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Publication numberUS3962621 A
Publication typeGrant
Application numberUS 05/541,624
Publication dateJun 8, 1976
Filing dateJan 16, 1975
Priority dateOct 15, 1973
Publication number05541624, 541624, US 3962621 A, US 3962621A, US-A-3962621, US3962621 A, US3962621A
InventorsLouis J. Raver
Original AssigneeGeneral Motors Corporation
Export CitationBiBTeX, EndNote, RefMan
External Links: USPTO, USPTO Assignment, Espacenet
Dual battery charging generator system
US 3962621 A
Abstract
A battery charging generator which is capable of charging two series connected batteries in a motor vehicle electrical system where the series connected batteries are used to energize the cranking motor of a motor vehicle. The generator is of the alternating current type and has first and second three-phase full-wave bridge rectifier units built into the end frame of the generator each of which is capable of supplying charging current to one of the batteries. The generator has a built-in transistor voltage regulator which senses the voltage applied to the main battery of the system by the first bridge rectifier and which regulates the output voltage of the generator to a predetermined value. The second bridge rectifier supplies charging current to an auxiliary battery and is connected with the stator winding of the alternating current generator by means of a three-phase transformer. The transformer, like the bridge rectifiers, is built into the end frame of the generator and isolates the two bridge rectifiers of the system. The generator is arranged with a 12 volt and a 24 volt output terminal which only need be connected directly to the batteries when installing a generator on a motor vehicle.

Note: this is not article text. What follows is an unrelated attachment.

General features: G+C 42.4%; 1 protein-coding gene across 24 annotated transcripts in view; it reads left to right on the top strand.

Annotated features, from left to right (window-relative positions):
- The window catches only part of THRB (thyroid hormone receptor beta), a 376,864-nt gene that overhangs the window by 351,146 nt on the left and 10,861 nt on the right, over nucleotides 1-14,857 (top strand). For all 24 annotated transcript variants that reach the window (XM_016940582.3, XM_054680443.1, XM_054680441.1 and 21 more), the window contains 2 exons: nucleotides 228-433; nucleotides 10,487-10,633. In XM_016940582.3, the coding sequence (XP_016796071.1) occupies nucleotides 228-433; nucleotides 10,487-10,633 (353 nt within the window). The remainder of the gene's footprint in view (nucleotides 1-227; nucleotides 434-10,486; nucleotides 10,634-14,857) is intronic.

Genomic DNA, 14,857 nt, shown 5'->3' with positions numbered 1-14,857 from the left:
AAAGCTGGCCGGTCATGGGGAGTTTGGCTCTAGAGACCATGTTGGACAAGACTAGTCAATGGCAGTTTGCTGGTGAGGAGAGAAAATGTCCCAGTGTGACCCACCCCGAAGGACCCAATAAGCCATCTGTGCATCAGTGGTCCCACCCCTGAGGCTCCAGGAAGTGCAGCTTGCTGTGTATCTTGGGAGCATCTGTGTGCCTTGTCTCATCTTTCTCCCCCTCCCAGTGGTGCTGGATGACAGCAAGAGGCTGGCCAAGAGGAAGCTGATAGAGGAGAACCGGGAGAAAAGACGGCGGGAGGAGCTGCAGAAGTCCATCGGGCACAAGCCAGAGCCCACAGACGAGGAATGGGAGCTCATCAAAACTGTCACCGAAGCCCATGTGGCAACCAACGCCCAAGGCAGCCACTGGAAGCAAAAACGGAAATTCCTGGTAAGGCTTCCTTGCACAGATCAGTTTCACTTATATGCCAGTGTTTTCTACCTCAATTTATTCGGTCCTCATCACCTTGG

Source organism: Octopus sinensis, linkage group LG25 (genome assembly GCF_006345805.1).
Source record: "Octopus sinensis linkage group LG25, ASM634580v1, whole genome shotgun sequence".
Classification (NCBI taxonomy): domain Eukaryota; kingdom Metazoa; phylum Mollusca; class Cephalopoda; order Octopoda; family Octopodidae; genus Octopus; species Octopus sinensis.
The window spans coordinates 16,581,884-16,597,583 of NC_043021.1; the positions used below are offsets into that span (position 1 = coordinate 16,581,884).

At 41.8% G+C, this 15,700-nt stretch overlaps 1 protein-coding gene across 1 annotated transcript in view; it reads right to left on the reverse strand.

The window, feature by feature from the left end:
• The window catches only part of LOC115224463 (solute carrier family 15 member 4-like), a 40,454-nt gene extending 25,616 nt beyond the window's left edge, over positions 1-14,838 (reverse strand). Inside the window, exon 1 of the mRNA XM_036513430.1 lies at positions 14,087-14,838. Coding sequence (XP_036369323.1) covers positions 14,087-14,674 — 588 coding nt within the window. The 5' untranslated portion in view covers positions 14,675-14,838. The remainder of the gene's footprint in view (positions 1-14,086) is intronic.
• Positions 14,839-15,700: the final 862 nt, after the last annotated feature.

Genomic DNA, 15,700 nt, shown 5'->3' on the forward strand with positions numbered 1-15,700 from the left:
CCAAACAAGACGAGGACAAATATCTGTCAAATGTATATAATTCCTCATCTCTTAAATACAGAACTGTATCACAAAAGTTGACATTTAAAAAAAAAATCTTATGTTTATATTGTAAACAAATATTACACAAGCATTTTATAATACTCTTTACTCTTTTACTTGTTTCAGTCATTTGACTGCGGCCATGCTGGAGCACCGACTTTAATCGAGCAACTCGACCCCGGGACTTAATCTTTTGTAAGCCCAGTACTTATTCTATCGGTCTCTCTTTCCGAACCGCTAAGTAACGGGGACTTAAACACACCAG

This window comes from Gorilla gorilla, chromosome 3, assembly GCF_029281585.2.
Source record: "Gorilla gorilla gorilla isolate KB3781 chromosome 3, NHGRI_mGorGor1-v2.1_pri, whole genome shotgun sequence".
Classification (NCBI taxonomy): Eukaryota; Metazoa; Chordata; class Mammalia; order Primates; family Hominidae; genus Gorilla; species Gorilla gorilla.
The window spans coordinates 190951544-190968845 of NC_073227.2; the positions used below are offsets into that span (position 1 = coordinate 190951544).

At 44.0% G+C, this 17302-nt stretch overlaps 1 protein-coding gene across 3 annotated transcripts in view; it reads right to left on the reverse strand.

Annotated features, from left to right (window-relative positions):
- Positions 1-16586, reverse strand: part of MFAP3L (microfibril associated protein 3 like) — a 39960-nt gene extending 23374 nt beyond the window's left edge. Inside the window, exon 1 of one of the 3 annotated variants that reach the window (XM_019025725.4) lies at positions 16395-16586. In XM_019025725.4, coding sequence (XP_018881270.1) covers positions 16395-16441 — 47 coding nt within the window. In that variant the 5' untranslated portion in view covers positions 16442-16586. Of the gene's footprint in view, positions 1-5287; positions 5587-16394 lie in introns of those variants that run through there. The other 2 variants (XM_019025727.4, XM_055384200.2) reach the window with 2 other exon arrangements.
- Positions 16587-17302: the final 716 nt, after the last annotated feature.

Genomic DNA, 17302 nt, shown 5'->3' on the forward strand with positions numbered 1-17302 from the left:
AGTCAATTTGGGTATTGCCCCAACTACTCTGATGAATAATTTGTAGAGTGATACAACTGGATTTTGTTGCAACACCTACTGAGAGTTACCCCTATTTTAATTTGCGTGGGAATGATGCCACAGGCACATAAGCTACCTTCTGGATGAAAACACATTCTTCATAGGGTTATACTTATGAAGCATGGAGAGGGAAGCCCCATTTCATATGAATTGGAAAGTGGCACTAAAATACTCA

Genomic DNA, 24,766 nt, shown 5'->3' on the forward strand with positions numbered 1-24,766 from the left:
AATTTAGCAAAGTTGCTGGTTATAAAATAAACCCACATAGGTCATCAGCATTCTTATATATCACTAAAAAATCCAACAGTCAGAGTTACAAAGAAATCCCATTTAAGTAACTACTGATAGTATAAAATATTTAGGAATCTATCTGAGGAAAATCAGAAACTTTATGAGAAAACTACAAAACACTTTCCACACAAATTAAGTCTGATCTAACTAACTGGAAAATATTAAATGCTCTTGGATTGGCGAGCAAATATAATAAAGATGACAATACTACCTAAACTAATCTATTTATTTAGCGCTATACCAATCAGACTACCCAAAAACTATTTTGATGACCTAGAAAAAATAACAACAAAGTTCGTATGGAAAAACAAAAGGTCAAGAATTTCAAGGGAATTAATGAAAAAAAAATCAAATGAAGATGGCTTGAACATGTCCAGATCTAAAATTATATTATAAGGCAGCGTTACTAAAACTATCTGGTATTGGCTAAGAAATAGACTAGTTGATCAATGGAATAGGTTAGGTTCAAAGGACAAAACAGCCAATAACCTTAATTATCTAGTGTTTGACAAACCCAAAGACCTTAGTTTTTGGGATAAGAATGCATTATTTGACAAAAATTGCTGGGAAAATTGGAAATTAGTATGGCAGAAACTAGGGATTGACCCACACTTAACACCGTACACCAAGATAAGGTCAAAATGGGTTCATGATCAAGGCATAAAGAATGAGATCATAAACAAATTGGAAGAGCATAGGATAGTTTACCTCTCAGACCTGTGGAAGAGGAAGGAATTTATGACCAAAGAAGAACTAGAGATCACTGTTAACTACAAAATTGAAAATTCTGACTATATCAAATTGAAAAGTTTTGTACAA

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Claims(2)
What is claimed is: